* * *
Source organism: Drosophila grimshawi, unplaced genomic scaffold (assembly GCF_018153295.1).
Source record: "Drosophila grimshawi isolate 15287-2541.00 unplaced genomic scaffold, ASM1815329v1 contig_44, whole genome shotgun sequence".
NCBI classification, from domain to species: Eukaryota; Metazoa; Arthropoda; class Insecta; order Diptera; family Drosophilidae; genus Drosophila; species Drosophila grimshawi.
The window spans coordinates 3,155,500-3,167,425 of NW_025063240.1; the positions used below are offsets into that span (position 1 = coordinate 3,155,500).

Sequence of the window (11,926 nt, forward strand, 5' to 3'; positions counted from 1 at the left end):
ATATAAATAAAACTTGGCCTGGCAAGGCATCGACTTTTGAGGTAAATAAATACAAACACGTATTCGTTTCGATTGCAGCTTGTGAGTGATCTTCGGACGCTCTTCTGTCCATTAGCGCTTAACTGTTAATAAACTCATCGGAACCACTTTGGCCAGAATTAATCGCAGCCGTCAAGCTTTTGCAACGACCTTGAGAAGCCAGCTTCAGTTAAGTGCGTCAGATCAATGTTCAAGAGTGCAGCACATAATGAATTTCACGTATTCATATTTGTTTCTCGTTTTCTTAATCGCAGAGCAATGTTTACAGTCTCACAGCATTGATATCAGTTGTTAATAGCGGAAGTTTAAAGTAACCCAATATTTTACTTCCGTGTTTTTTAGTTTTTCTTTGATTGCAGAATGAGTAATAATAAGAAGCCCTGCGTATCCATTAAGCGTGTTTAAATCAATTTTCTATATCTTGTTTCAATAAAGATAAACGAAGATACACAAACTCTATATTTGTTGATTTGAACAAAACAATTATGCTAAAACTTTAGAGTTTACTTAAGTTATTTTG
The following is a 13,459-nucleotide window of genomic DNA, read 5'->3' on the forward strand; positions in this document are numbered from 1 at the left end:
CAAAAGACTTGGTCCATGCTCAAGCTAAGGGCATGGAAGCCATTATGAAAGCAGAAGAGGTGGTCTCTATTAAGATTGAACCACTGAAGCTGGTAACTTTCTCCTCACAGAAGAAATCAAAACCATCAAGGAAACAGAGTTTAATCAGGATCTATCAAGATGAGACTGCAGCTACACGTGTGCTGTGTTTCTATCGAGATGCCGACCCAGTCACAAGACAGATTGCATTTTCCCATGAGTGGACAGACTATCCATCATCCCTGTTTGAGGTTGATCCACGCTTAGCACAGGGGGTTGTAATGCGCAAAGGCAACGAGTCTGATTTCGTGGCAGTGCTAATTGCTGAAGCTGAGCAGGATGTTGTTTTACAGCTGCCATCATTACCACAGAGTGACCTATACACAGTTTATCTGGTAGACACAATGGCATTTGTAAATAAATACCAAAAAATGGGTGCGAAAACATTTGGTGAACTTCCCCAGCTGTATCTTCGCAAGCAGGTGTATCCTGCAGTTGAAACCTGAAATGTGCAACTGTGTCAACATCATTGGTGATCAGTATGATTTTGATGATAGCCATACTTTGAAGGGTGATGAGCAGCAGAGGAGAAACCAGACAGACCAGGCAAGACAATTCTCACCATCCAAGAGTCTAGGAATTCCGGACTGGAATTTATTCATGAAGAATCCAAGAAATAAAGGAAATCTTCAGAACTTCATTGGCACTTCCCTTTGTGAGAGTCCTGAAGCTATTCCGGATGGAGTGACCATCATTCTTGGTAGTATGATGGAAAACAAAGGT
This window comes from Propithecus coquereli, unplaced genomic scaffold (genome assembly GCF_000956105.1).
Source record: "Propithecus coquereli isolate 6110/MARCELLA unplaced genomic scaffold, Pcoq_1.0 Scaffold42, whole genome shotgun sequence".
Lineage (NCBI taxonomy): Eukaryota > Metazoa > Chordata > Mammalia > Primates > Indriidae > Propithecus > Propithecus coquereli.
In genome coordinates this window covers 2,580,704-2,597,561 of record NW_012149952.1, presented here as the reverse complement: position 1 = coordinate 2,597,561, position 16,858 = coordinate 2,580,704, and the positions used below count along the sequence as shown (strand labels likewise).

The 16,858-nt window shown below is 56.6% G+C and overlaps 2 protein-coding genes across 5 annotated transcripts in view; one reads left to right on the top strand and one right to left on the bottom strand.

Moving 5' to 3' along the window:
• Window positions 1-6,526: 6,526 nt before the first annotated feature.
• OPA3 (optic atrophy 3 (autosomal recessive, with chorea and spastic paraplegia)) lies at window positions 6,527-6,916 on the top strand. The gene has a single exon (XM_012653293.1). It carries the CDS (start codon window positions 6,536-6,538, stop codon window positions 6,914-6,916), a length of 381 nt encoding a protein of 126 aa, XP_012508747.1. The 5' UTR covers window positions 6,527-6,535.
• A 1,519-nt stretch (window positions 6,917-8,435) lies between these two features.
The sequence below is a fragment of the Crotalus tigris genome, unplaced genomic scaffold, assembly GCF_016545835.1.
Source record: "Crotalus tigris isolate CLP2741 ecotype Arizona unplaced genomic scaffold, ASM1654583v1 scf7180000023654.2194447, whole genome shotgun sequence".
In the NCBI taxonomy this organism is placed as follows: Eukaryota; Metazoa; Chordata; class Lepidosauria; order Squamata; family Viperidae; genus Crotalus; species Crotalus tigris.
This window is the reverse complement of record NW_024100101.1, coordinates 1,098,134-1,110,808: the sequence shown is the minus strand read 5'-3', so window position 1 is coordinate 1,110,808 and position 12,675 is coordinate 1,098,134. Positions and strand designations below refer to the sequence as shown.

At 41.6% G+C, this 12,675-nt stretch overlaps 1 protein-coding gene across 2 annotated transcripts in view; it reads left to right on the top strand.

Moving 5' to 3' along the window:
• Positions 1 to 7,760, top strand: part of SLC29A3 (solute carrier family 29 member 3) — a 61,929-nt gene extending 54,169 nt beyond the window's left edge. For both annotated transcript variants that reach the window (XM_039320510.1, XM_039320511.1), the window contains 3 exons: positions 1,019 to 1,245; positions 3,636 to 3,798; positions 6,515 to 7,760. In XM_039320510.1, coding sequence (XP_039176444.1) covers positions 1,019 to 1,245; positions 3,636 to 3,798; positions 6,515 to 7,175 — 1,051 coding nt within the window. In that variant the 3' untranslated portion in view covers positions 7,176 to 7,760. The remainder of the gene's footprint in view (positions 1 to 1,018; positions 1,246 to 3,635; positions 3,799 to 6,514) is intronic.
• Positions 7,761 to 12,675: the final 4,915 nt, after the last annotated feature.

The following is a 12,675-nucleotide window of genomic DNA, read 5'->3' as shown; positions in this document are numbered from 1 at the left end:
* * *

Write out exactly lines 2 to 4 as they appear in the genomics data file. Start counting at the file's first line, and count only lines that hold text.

Source record: "Drosophila grimshawi isolate 15287-2541.00 unplaced genomic scaffold, ASM1815329v1 contig_44, whole genome shotgun sequence".
NCBI classification, from domain to species: Eukaryota; Metazoa; Arthropoda; class Insecta; order Diptera; family Drosophilidae; genus Drosophila; species Drosophila grimshawi.
The window spans coordinates 3,155,500-3,167,425 of NW_025063240.1; the positions used below are offsets into that span (position 1 = coordinate 3,155,500).